The Persian Gulf after the Cold War


This is a comprehensive examination of the strategic affairs of the Persian Gulf since the Gulf War of 1991. The authors conclude that the arms race in the Persian Gulf should be controlled, but maintain it is likely to continue because of the clashing strategic perspectives of Saudi Arabia and Iran, and because of the sustained willingness of all major suppliers to find new revenue sources for their declining defense industries in the post-Cold War decade. They also argue that the U.S. should not adopt a policy of isolating or ignoring Iran in its endeavors to find security arrangements in the Persian Gulf, and that a weakened Iraq has become a major source of instability in the Persian Gulf.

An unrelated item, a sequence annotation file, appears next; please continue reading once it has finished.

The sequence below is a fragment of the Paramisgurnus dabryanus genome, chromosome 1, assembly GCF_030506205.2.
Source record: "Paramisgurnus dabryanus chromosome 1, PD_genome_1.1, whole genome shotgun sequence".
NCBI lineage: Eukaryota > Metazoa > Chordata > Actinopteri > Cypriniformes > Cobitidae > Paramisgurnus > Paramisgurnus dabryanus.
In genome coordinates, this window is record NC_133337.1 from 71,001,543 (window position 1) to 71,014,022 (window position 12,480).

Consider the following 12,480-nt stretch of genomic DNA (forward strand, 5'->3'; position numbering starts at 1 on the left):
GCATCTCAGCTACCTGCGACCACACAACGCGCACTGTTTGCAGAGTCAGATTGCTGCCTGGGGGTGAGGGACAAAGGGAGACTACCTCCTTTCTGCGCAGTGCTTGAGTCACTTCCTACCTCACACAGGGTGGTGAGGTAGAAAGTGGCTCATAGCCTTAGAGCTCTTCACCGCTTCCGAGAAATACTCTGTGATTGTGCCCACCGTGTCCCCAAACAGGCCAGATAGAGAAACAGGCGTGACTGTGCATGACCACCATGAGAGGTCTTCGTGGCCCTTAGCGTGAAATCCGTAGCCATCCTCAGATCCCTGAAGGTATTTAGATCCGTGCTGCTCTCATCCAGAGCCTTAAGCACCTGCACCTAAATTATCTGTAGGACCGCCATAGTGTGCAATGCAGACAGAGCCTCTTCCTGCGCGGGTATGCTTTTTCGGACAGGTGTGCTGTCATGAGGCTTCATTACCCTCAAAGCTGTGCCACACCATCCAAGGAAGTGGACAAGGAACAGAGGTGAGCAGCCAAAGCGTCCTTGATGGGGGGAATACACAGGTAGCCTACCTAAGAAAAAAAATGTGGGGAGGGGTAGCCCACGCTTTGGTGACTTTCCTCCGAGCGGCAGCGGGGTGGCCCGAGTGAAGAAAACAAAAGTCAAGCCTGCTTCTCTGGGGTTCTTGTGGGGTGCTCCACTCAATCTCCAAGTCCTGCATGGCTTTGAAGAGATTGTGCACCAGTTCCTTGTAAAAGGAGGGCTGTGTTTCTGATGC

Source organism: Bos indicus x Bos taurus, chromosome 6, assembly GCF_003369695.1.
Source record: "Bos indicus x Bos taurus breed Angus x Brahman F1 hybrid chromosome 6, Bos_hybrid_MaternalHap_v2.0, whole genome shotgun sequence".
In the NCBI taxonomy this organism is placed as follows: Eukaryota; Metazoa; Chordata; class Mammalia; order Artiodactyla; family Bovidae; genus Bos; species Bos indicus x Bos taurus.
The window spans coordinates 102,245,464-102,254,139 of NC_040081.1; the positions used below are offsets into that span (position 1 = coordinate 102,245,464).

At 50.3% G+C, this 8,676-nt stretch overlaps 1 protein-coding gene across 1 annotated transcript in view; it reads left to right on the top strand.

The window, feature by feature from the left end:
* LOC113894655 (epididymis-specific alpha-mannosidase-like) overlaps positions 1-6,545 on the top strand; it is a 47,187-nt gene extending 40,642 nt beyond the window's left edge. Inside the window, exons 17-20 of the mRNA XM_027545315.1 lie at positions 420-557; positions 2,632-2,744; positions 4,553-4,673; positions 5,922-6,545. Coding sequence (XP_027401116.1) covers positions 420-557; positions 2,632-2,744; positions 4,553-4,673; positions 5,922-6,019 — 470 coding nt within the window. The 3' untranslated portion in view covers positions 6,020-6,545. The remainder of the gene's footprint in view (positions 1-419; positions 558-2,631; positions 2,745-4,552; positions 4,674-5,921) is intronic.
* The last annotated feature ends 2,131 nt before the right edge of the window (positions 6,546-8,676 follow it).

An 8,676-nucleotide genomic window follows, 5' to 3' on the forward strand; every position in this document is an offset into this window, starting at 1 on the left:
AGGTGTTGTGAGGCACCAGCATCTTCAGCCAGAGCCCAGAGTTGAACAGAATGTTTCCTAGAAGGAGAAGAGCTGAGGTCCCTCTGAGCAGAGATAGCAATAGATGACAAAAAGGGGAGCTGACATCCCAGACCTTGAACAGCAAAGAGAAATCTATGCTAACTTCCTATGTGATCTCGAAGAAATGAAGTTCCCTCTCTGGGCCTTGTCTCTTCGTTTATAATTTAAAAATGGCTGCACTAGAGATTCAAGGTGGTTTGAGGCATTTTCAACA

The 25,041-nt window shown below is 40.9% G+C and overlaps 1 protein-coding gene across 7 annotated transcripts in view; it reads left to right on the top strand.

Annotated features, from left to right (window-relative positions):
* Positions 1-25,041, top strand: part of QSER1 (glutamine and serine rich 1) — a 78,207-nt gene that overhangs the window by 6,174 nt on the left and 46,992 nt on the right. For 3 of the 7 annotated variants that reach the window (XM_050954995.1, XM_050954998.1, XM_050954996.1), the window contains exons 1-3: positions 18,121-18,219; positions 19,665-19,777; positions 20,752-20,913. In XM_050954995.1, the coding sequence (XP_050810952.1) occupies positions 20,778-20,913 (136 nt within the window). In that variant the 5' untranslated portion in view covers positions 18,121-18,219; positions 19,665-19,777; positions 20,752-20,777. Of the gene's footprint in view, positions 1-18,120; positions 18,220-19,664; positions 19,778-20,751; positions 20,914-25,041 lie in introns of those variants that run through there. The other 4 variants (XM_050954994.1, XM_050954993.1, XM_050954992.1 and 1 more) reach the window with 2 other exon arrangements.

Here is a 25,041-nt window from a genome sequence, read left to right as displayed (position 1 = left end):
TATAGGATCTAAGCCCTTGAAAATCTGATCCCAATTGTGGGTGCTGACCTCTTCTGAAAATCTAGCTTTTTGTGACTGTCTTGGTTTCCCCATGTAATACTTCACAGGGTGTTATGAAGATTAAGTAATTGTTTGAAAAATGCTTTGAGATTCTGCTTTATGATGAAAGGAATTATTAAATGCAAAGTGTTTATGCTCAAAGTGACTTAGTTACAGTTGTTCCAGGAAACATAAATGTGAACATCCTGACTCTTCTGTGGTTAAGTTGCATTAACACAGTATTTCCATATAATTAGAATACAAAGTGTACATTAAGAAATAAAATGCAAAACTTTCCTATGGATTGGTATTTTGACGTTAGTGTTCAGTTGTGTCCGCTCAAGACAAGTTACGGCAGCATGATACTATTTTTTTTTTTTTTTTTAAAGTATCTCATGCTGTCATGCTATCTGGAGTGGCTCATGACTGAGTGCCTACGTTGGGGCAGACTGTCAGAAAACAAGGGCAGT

Additional information

Includes content by:
  • James H. Noyes
  • Leon T. Hadar
  • M. E. Ahrari
  • Ahmad Hashim
  • Joseph Twinam
Publisher: Place of publication:
  • Westport, CT
Publication year:
  • 1993


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